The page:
Now, we can move on to a few of the things provided by The GOOGLE concerning the topic of this post.
Senate Majority Leader Reid: The First Voice
Publicly Addressing the Koch brothers' scheme
Because this post is advertised as a "primer," MeanMesa has no hesitation in posting this excerpt from Huffington Post which detail Majority Leader Reid's "broad side attack" on the oligarchs and the nationwide political and PR machinations so eagerly funded by their invisible billions.
[Read the original article here.]
Breaking Down Harry Reid's Latest Koch Brothers Rant
MeanMesa's compliments to the Senate Majority Leader.
The Painful, Tragic Life of a Typical American Billionaire
Oh, the horror of it all...
Now, Charles was, of course, already "locked into" being a billionaire before he donned his very first satin diapers. Although little is known of the plutocrat's childhood, we can assume that his early education did not deprive the snot nosed "little darling" of the all important lessons about 1. "how permanently entitled he was," and 2. "how to be mean to the 'little people' in order to remain, well, entitled."
While there have been plenty of extremely well to do leaders in various roles in the United States, we have, quite recently, come to a far more robust understanding of just "what you get" when perpetually over privileged plutocratic progeny have clawed and scratched their way into positions of power. [i.e. -- George w.].
Poor, poor little Charles,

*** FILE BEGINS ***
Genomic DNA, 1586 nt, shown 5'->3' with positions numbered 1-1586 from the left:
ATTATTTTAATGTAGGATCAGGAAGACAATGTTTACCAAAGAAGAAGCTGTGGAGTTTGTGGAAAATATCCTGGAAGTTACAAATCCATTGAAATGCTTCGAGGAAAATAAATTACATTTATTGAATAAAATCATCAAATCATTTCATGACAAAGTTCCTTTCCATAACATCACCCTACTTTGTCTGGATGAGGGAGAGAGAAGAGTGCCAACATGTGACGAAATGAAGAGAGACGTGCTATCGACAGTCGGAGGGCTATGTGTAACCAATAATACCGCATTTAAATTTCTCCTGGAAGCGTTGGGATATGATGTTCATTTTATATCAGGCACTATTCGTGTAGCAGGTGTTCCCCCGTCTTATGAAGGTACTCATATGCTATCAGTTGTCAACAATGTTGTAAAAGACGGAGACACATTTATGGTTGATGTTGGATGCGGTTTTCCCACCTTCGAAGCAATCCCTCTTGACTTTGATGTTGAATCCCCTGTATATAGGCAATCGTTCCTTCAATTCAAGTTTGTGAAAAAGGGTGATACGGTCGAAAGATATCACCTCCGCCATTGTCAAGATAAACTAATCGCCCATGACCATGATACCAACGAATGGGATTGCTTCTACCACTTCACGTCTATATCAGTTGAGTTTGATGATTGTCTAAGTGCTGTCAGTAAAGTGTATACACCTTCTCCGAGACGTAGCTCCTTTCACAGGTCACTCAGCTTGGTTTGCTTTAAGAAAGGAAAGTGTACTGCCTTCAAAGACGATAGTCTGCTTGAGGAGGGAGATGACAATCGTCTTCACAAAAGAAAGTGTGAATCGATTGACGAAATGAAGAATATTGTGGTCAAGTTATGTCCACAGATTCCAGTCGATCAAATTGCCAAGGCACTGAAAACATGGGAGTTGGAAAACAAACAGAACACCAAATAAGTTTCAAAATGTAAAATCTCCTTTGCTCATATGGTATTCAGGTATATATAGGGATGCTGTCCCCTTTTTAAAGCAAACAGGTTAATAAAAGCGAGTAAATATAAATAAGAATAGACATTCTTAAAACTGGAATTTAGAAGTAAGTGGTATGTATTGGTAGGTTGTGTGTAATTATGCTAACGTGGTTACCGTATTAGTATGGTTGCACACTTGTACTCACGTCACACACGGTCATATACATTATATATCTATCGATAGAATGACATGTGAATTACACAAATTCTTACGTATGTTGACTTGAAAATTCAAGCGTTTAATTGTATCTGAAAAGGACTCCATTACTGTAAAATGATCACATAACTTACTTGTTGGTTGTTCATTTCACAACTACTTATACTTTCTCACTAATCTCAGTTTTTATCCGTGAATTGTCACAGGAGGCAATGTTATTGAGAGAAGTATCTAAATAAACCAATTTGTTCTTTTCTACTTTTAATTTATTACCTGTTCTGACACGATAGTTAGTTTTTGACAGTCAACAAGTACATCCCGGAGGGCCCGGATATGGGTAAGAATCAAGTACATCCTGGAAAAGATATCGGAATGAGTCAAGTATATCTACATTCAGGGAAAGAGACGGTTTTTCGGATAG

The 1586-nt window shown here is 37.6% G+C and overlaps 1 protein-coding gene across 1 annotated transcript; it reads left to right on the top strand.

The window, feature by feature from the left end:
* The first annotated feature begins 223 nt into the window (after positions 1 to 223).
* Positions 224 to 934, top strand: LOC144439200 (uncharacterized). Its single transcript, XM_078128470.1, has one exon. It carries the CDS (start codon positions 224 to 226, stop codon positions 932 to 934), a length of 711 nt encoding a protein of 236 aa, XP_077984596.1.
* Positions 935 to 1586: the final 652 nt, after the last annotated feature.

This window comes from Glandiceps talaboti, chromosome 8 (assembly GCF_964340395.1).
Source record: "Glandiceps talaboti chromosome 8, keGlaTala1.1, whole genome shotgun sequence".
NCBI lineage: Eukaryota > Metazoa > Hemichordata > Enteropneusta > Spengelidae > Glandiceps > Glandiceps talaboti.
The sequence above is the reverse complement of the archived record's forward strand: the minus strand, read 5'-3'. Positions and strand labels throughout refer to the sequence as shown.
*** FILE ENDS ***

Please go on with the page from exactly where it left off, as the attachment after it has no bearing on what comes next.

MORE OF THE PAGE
alone and afraid,
in a world he never made
or managed to buy -- yet.
It seems, at least -- it seems to MeanMesa, that Charles could just as easily have "selected" himself for a position such as President or, shudder, Vice President had he been so inclined. The time consuming burden of managing all the moving parts of his vast inherited wealth could have been allocated to responsible servants while he basked in the FOX studio lights, luxuriating in a string of carefully orchestrated "soft ball" questions from obediently scraping, corporate pundits.
Instead, rather than lurching into the political fray, breeding dancing horses [Mitt's favorite], mastering badminton or painting water colors of mountains and trees [Charles couldn't actually even see much of Earth's nature from the atmospheric elevation of the veranda there on the Ivory Tower...], Charles decided to dedicate his life to the very hard work of "philosophy."
Of course, there were hundreds or thousands of possible choices open to Charles, "philosophy-wise," so he bravely began "snooping around" until he could locate one which would be comfortably consistent with his nature. In no time at all Charles' search started "paying dividends."